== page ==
The Miller House was built circa 1855. In 1860 a prosperous leather dealer, Allen Miller, his wife, and three children lived in the house, along with James and Miranda Keys and Josephine Miers. The Miller House is listed on the National Register of Historic Places as a contributing structure to Lincoln Home National Register District.
The Miller House is a two-story wood framed structure resting over a brick and stone masonry foundation. The structure of the Miller House is a combination of wood framing systems reflective of modifications to the structure over time. Parts of the structure are framed with posts, timber sills, and full-size studs with mortise and tenon connections. Other parts are a combination of balloon-framed walls with let-in ledgers and conventional platform framed walls. The foundation system is a mix of mortared stone wall foundations with brick masonry on top of the stone and brick foundations.
In plan, the house is currently rectangular, with a small offset on the north elevation where the west wing meets the eastern block of the house. The exterior is clad in wood clapboard with wide frieze boards and vertical wood corner boards.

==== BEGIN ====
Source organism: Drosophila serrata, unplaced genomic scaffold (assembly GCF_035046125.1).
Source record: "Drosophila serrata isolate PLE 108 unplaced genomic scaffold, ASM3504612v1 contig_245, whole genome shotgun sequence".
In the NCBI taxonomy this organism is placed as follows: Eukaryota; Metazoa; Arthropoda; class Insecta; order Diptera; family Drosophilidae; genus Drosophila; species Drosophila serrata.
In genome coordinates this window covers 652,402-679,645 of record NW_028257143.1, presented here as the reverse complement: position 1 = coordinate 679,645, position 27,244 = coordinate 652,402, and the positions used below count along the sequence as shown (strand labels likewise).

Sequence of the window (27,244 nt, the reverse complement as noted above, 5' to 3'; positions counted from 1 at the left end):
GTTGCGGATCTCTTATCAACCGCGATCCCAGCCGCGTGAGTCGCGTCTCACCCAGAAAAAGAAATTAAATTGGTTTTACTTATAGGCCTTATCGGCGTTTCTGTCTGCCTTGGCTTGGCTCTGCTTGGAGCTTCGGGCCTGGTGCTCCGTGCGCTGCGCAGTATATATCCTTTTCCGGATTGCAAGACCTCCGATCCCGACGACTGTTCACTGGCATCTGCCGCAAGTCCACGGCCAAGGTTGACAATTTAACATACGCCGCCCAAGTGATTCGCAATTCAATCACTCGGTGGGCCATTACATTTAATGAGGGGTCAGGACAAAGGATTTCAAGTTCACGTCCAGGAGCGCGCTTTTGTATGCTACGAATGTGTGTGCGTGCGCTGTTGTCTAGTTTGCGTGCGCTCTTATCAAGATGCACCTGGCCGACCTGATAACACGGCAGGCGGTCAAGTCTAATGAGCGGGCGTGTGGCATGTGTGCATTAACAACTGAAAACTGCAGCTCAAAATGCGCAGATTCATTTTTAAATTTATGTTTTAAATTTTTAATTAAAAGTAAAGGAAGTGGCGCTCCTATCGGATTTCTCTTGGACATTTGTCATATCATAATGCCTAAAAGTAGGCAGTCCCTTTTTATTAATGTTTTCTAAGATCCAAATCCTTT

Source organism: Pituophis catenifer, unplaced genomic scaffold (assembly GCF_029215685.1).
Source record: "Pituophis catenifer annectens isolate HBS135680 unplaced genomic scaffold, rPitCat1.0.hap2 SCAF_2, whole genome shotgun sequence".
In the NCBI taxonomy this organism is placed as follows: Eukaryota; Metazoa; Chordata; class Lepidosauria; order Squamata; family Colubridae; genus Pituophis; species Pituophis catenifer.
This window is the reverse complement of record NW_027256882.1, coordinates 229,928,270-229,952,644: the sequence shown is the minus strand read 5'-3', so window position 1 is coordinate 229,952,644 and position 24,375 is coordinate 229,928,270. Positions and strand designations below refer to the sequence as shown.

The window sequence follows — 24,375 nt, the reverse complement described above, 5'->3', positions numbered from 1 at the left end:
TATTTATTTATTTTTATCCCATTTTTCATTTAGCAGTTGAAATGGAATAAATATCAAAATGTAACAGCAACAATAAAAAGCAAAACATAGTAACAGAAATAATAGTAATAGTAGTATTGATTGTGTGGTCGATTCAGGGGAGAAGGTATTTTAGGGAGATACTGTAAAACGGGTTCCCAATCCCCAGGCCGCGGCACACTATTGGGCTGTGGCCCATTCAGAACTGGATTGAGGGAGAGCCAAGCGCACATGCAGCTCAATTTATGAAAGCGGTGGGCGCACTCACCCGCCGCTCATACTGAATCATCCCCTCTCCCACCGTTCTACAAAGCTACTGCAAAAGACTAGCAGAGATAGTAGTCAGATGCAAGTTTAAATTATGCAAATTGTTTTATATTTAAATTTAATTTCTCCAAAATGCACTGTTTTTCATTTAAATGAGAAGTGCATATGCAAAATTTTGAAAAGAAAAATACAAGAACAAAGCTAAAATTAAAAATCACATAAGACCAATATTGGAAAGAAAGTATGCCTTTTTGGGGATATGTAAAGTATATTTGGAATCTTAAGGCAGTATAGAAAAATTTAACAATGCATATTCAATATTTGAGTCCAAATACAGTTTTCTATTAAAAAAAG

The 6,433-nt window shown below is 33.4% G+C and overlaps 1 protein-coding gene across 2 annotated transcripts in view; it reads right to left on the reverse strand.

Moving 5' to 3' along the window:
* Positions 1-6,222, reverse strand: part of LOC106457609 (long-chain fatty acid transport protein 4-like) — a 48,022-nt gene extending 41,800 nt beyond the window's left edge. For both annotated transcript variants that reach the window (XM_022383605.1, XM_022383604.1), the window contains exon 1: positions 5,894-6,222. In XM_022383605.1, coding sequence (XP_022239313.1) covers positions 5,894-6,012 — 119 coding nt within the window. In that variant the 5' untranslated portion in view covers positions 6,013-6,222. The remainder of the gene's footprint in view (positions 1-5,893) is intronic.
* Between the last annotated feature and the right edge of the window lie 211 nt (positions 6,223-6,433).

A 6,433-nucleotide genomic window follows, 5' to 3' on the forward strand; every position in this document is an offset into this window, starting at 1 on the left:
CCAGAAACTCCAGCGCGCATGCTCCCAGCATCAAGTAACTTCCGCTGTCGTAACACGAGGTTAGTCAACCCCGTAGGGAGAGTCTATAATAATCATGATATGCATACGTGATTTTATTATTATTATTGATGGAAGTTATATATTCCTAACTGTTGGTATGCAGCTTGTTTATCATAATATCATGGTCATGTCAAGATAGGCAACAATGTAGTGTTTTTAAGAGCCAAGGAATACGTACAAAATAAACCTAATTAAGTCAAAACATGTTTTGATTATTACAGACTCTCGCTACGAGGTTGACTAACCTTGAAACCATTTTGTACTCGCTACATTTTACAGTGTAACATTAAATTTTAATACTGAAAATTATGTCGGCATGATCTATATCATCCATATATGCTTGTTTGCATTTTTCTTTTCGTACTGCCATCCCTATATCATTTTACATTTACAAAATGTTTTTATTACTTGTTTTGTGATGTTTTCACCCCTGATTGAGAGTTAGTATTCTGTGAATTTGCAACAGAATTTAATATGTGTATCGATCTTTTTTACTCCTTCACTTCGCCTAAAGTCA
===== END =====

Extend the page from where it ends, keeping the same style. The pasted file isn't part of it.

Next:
The east elevation is the principle facade. The first floor windows are wood double-hung with nine-over-nine sash, while the upstairs windows are wood double-hung one-over-one sash. The windows have wood trim with a flat backband and small pediments over each.
Currently, there are two front entry doors with wood surrounds and a wood mullion-type divider. A small open front porch that stood in front of the entry doors has been removed. The house is awaiting restoration by the National Park Service.